Two years ago, shortly after the couple's secret wedding, Carey and Cannon were in Monte Carlo for the World Music Awards when Carey took a pregnancy test, and it turned out to be positive. "Only one person knew about this and we were like, um, 'let's not tell anybody else,'" Carey said.

A little more than a month later, she miscarried. "It was really sad so we had to just, we had really to absorb this and take it in," Carey said. Cannon added, "And that's what I said, like her strength would literally be during the day so festive and smiling obviously for cameras and spending time with everyone and you know, literally that night crying herself to sleep."

Bush added on TODAY that the couple conceived naturally, and that they would not be finding out whether the baby was a boy or a girl before its birth. For more details, tune in to "Access Hollywood" Thursday.


Foot Massage Reduces Edema in Pregnant Women

Swelling, or edema, during pregnancy is normal but can leave the expectant mother feeling uncomfortable. In new research, foot massage has been found to decrease lower-leg edema.

Turkish researchers randomly divided 80 pregnant women into two groups: A study group that received a 20-minute foot massage daily for five days, and a control group that did not receive any intervention beyond standard prenatal car..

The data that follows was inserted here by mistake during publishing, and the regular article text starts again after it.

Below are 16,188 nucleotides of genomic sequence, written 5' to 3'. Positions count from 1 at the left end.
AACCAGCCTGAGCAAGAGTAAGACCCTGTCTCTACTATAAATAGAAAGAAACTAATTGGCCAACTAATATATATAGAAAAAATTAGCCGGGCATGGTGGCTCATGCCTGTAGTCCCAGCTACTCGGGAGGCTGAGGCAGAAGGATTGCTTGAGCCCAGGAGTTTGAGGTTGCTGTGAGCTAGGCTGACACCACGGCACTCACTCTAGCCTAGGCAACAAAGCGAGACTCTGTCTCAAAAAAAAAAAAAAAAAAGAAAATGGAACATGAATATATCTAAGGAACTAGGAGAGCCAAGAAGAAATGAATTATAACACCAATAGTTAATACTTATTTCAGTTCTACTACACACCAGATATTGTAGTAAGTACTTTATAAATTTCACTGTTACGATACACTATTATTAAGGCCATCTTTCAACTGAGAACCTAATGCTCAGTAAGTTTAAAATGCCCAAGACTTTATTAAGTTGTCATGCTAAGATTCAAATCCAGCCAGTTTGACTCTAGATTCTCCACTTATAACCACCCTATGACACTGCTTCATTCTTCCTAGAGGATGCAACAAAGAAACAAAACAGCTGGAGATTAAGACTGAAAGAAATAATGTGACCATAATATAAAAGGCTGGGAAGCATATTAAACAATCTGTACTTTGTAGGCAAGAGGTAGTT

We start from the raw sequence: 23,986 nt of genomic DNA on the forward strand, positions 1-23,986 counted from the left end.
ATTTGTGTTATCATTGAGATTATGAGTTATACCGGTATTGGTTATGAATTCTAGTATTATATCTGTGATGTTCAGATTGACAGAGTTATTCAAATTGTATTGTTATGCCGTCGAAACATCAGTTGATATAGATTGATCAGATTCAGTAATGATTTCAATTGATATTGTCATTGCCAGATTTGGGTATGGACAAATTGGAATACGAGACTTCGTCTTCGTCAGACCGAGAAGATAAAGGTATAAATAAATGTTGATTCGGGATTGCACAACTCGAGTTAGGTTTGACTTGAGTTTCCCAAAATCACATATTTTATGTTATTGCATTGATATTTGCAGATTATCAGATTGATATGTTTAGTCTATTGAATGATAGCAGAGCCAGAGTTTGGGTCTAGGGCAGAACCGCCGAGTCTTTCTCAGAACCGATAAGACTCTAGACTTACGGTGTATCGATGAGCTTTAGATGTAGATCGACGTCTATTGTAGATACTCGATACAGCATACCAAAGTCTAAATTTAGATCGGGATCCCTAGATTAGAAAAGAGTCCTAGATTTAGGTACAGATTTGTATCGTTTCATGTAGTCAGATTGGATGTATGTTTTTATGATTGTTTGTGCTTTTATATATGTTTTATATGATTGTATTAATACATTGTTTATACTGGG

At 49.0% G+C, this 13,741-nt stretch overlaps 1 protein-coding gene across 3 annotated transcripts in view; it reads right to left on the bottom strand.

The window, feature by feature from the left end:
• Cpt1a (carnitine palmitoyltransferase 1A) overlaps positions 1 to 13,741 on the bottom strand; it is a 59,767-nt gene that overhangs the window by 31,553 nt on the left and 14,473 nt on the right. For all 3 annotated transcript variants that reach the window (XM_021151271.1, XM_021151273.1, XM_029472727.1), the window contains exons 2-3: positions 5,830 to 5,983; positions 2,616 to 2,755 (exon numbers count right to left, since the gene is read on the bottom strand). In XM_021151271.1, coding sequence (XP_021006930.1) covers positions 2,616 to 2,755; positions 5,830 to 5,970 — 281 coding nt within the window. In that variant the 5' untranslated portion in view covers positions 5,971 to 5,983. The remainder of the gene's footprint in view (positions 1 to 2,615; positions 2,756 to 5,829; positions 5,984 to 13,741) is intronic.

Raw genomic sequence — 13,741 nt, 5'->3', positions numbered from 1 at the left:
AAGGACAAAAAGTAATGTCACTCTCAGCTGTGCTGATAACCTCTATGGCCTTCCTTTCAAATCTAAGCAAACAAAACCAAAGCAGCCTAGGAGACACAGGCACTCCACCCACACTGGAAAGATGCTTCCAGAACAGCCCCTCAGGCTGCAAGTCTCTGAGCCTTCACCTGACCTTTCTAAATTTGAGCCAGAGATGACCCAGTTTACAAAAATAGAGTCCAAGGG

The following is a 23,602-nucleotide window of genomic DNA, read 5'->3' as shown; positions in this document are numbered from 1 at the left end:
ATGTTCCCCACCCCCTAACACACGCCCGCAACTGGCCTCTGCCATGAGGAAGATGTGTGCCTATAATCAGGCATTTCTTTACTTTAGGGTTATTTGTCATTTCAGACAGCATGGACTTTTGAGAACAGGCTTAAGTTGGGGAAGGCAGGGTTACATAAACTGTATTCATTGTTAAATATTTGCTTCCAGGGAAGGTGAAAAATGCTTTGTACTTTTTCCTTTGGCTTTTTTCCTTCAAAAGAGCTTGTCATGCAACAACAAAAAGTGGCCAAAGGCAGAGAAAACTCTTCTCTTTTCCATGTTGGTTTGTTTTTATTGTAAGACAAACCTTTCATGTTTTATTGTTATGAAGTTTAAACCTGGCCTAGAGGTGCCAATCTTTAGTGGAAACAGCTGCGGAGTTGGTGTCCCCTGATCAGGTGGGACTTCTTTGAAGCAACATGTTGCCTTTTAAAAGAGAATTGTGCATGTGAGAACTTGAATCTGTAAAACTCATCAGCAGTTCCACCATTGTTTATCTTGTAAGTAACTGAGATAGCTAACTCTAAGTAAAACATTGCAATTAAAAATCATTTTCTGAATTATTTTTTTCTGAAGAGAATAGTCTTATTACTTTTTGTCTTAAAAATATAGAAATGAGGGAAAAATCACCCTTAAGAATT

"Compared with the control group, women in the experimental group had a significantly smaller lower leg circumference (right and left, ankle, instep and metatarsal-phalanges joint) after five days of massage," according to an abstract published on "The results obtained from our research show that foot massage was found to have a positive effect on decreasing normal physiological lower leg [edema] in late pregnancy,"


Air pollutant tied to birth defect

Women who live in Texas neighborhoods with higher levels of benzene, a pollutant from refineries and tailpipes, are more likely to have babies with a serious neurological defect, according to a new study.

Scientists have long known that the highly toxic chemical can cause cancer and damage the immune system.

But the new study links benzene to a birth defect for the first time and adds to the growing body of evidence showing that air pollution can harm a fetus, the authors said.

A team of researchers from the University of Texas School of Public Health and Texas Department of State Health Services conducted the study, which appeared in the journal Environmental Health Perspectives.
The study suggested that pregnant women exposed to the highest concentrations of benzene had two times greater risk for their children to be born with spina bifida — a condition in which a piece of the spinal cord protrudes from the spinal column.

Benzene can pass from mother to fetus through the placenta, possibly causing damage to DNA material. The defects occur during the first month of pregnancy.

"Spina bifida is a relatively rare birth defect, and though our study may show greater risk if one lives in an area with high levels of benzene, the absolute risk is still very small," said Philip Lupo Jr., one of the study's authors and an epidemiologist at the UT School of Public Health.

Other pollutants

At the same time, the study's authors did not find statistically significant ties between neural tube defects such as spina bifida and other air pollutants - toulene, ethylbenzene and xylene. 

The researchers studied data on live births, stillbirths and aborted fetuses with neural tube defects in Texas from 1999 to 2004 and U.S. Census tract-level emissions estimates.